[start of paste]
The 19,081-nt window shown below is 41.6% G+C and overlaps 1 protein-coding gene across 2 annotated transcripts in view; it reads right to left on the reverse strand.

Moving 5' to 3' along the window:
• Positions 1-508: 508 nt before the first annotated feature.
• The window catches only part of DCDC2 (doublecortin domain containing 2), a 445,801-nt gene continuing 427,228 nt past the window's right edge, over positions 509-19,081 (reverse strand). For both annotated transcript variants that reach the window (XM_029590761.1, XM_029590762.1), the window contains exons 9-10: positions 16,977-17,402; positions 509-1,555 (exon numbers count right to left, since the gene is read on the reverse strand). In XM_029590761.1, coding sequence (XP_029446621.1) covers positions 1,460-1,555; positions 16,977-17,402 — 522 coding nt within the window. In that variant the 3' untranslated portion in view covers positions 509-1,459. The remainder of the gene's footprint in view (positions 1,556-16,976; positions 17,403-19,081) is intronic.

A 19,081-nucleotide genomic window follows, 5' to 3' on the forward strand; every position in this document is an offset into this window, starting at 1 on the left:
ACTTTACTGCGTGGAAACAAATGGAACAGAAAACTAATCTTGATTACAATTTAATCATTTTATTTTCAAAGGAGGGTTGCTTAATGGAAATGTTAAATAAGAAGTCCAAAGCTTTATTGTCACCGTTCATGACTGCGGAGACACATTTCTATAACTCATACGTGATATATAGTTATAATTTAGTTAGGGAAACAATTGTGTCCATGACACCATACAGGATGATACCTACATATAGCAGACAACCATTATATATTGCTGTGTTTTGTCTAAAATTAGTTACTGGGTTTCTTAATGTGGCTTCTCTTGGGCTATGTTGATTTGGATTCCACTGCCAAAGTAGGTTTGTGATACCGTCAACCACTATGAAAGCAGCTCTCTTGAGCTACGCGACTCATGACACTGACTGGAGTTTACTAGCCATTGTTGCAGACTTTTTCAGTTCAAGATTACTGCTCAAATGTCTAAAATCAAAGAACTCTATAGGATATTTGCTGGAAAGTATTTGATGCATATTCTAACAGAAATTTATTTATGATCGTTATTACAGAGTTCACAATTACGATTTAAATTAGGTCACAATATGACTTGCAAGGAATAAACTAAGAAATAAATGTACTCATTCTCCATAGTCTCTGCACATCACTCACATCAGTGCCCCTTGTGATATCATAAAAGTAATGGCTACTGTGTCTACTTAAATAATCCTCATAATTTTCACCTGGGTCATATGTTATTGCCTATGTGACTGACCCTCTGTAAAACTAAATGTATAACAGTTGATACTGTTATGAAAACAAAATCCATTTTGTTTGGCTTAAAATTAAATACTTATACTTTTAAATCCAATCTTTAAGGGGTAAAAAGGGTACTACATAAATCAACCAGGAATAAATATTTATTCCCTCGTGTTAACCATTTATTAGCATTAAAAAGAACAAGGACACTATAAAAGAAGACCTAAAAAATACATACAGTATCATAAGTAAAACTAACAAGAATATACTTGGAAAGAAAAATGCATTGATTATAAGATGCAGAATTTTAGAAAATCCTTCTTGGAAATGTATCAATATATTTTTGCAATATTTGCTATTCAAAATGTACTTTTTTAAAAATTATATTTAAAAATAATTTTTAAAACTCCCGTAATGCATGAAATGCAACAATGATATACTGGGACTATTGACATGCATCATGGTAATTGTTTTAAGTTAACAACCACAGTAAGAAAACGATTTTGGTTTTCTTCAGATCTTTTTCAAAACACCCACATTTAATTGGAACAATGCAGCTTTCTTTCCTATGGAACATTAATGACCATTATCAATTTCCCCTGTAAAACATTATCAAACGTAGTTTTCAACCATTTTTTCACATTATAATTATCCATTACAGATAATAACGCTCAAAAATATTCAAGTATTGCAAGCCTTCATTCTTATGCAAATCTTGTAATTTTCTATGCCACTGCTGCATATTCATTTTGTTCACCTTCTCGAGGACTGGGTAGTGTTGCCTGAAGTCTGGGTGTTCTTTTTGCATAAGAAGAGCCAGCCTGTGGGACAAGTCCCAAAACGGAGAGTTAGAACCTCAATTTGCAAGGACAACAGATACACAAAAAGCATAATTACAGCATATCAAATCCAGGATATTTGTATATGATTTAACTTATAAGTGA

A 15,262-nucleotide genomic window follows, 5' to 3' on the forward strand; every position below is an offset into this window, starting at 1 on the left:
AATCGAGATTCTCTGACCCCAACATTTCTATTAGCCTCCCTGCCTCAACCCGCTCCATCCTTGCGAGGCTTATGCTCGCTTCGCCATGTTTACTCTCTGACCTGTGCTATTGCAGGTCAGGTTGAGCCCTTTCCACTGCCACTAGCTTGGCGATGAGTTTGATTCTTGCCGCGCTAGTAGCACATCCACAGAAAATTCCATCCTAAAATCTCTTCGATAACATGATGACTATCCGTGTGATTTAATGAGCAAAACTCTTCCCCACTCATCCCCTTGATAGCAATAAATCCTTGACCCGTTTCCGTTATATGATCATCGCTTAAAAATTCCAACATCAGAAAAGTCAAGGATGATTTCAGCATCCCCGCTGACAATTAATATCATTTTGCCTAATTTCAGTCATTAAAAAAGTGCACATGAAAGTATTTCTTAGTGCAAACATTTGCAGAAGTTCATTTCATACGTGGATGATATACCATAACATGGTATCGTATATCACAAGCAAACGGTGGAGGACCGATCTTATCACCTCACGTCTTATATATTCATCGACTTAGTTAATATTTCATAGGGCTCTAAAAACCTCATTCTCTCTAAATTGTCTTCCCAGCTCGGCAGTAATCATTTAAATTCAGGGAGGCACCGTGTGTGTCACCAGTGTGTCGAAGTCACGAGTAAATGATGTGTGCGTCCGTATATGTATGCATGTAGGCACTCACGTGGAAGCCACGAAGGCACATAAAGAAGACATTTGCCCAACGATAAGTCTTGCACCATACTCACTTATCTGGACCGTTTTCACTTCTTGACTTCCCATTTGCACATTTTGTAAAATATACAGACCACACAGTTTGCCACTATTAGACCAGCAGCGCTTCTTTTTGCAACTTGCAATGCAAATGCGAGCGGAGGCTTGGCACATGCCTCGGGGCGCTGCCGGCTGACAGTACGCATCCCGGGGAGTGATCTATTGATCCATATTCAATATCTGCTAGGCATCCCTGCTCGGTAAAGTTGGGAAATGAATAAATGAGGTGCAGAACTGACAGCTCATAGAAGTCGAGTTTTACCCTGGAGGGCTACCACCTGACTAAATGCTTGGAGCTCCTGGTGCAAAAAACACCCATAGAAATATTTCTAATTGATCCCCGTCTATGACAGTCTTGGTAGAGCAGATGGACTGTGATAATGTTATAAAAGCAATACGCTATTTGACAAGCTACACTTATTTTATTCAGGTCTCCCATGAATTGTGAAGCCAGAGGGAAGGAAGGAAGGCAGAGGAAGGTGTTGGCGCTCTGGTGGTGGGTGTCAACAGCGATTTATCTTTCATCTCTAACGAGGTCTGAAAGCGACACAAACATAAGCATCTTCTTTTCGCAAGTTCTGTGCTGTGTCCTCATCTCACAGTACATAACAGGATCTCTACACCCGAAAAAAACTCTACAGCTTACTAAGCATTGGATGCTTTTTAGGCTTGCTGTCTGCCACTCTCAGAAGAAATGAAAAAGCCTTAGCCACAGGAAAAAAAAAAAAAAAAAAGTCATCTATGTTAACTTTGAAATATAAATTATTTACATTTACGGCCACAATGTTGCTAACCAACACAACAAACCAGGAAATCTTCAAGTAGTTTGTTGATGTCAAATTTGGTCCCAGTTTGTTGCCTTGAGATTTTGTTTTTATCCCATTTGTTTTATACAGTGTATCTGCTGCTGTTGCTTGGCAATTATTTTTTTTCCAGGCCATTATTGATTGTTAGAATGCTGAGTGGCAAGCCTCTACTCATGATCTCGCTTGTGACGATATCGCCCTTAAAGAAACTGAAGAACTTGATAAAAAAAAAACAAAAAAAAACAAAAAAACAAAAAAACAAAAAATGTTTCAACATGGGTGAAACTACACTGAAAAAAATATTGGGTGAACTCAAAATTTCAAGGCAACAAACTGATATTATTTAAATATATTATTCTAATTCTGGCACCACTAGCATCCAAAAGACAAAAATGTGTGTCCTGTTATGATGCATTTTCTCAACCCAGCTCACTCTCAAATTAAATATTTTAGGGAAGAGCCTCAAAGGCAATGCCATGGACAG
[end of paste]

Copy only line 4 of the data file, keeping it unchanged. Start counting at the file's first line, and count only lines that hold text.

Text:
• The window catches only part of DCDC2 (doublecortin domain containing 2), a 445,801-nt gene continuing 427,228 nt past the window's right edge, over positions 509-19,081 (reverse strand). For both annotated transcript variants that reach the window (XM_029590761.1, XM_029590762.1), the window contains exons 9-10: positions 16,977-17,402; positions 509-1,555 (exon numbers count right to left, since the gene is read on the reverse strand). In XM_029590761.1, coding sequence (XP_029446621.1) covers positions 1,460-1,555; positions 16,977-17,402 — 522 coding nt within the window. In that variant the 3' untranslated portion in view covers positions 509-1,459. The remainder of the gene's footprint in view (positions 1,556-16,976; positions 17,403-19,081) is intronic.